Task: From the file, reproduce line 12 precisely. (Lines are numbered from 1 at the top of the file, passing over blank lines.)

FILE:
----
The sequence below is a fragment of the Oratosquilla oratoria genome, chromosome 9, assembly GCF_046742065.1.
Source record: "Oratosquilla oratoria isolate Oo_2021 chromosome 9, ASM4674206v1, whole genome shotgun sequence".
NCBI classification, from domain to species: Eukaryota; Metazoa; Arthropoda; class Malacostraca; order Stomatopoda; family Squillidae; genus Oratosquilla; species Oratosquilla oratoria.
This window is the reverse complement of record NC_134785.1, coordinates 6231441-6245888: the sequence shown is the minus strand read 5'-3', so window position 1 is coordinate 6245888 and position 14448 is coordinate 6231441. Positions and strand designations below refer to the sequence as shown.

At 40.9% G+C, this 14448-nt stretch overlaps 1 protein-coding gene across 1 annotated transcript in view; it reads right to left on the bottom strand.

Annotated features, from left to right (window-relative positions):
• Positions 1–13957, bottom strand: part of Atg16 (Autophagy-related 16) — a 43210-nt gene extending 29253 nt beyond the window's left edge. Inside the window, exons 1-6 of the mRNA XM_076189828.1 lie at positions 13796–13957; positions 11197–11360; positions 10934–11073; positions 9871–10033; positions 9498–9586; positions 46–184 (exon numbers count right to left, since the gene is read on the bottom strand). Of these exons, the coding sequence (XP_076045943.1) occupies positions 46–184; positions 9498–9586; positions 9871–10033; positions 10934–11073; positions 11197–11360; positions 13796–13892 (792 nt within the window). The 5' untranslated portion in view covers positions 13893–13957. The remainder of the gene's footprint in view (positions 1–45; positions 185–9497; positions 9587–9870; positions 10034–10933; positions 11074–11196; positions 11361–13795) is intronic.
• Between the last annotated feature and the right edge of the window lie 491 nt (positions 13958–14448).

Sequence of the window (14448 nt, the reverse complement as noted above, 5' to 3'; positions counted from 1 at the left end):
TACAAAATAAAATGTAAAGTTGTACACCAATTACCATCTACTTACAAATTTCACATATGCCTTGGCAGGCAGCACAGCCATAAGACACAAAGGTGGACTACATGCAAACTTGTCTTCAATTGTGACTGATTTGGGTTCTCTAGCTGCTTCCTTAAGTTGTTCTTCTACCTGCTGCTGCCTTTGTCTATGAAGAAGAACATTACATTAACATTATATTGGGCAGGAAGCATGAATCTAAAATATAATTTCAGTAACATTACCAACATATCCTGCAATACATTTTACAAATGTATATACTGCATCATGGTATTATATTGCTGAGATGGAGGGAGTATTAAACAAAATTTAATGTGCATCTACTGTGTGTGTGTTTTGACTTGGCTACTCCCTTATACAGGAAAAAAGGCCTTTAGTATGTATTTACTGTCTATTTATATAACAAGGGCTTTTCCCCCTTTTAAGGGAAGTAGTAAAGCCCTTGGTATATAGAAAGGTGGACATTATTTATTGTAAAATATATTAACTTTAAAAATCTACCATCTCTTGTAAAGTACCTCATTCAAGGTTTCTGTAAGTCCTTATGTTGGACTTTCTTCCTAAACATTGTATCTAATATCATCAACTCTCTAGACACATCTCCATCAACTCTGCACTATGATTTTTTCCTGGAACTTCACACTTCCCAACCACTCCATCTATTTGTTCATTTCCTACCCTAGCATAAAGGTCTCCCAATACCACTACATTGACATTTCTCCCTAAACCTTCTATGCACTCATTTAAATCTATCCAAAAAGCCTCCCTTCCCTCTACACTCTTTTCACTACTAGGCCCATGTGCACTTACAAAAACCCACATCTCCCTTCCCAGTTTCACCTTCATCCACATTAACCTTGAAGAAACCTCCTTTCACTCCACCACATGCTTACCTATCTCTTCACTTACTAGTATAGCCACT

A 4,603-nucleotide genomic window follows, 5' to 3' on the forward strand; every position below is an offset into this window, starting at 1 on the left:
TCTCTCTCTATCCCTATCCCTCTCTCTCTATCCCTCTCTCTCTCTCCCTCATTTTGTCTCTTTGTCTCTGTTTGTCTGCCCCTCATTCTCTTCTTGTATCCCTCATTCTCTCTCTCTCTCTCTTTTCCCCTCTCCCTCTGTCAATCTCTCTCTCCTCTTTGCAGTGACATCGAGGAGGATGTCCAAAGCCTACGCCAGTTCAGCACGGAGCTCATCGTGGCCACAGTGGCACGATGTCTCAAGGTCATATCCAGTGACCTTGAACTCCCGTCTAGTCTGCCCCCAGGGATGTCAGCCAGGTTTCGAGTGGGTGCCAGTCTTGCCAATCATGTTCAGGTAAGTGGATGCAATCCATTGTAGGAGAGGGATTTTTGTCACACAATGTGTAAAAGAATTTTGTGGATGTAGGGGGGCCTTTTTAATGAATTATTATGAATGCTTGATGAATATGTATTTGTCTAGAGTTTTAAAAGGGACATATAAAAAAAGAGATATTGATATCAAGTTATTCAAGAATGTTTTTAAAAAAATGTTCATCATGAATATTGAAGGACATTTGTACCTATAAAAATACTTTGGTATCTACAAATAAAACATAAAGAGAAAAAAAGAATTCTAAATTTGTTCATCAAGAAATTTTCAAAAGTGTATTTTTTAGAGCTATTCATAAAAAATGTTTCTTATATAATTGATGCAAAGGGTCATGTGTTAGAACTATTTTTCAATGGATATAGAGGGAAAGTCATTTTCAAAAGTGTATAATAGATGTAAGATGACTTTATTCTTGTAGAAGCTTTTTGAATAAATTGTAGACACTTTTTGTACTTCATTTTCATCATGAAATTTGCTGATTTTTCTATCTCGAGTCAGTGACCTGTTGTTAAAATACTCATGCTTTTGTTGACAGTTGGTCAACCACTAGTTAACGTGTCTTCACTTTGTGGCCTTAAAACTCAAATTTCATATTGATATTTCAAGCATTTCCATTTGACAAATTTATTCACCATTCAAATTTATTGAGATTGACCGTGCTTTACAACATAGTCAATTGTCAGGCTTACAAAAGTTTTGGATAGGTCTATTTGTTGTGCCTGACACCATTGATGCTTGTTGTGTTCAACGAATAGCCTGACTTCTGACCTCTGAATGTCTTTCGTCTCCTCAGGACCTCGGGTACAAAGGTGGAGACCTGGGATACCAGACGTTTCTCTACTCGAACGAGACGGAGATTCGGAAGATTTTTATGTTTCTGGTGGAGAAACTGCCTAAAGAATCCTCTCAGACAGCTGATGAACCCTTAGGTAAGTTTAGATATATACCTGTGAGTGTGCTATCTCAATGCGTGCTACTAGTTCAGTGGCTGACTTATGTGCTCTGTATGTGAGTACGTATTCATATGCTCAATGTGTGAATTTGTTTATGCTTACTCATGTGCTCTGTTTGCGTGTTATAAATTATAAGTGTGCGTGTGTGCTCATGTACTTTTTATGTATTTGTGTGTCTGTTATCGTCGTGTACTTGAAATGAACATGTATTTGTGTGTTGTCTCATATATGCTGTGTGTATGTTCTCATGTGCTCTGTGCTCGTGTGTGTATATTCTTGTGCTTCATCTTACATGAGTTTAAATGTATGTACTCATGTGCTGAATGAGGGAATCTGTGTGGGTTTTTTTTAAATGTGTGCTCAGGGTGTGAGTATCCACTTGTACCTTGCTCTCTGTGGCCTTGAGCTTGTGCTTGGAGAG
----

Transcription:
TCTCTCTCTATCCCTATCCCTCTCTCTCTATCCCTCTCTCTCTCTCCCTCATTTTGTCTCTTTGTCTCTGTTTGTCTGCCCCTCATTCTCTTCTTGTATCCCTCATTCTCTCTCTCTCTCTCTTTTCCCCTCTCCCTCTGTCAATCTCTCTCTCCTCTTTGCAGTGACATCGAGGAGGATGTCCAAAGCCTACGCCAGTTCAGCACGGAGCTCATCGTGGCCACAGTGGCACGATGTCTCAAGGTCATATCCAGTGACCTTGAACTCCCGTCTAGTCTGCCCCCAGGGATGTCAGCCAGGTTTCGAGTGGGTGCCAGTCTTGCCAATCATGTTCAGGTAAGTGGATGCAATCCATTGTAGGAGAGGGATTTTTGTCACACAATGTGTAAAAGAATTTTGTGGATGTAGGGGGGCCTTTTTAATGAATTATTATGAATGCTTGATGAATATGTATTTGTCTAGAGTTTTAAAAGGGACATATAAAAAAAGAGATATTGATATCAAGTTATTCAAGAATGTTTTTAAAAAAATGTTCATCATGAATATTGAAGGACATTTGTACCTATAAAAATACTTTGGTATCTACAAATAAAACATAAAGAGAAAAAAAGAATTCTAAATTTGTTCATCAAGAAATTTTCAAAAGTGTATTTTTTAGAGCTATTCATAAAAAATGTTTCTTATATAATTGATGCAAAGGGTCATGTGTTAGAACTATTTTTCAATGGATATAGAGGGAAAGTCATTTTCAAAAGTGTATAATAGATGTAAGATGACTTTATTCTTGTAGAAGCTTTTTGAATAAATTGTAGACACTTTTTGTACTTCATTTTCATCATGAAATTTGCTGATTTTTCTATCTCGAGTCAGTGACCTGTTGTTAAAATACTCATGCTTTTGTTGACAGTTGGTCAACCACTAGTTAACGTGTCTTCACTTTGTGGCCTTAAAACTCAAATTTCATATTGATATTTCAAGCATTTCCATTTGACAAATTTATTCACCATTCAAATTTATTGAGATTGACCGTGCTTTACAACATAGTCAATTGTCAGGCTTACAAAAGTTTTGGATAGGTCTATTTGTTGTGCCTGACACCATTGATGCTTGTTGTGTTCAACGAATAGCCTGACTTCTGACCTCTGAATGTCTTTCGTCTCCTCAGGACCTCGGGTACAAAGGTGGAGACCTGGGATACCAGACGTTTCTCTACTCGAACGAGACGGAGATTCGGAAGATTTTTATGTTTCTGGTGGAGAAACTGCCTAAAGAATCCTCTCAGACAGCTGATGAACCCTTAGGTAAGTTTAGATATATACCTGTGAGTGTGCTATCTCAATGCGTGCTACTAGTTCAGTGGCTGACTTATGTGCTCTGTATGTGAGTACGTATTCATATGCTCAATGTGTGAATTTGTTTATGCTTACTCATGTGCTCTGTTTGCGTGTTATAAATTATAAGTGTGCGTGTGTGCTCATGTACTTTTTATGTATTTGTGTGTCTGTTATCGTCGTGTACTTGAAATGAACATGTATTTGTGTGTTGTCTCATATATGCTGTGTGTATGTTCTCATGTGCTCTGTGCTCGTGTGTGTATATTCTTGTGCTTCATCTTACATGAGTTTAAATGTATGTACTCATGTGCTGAATGAGGGAATCTGTGTGGGTTTTTTTTAAATGTGTGCTCAGGGTGTGAGTATCCACTTGTACCTTGCTCTCTGTGGCCTTGAGCTTGTGCTTGGAGAG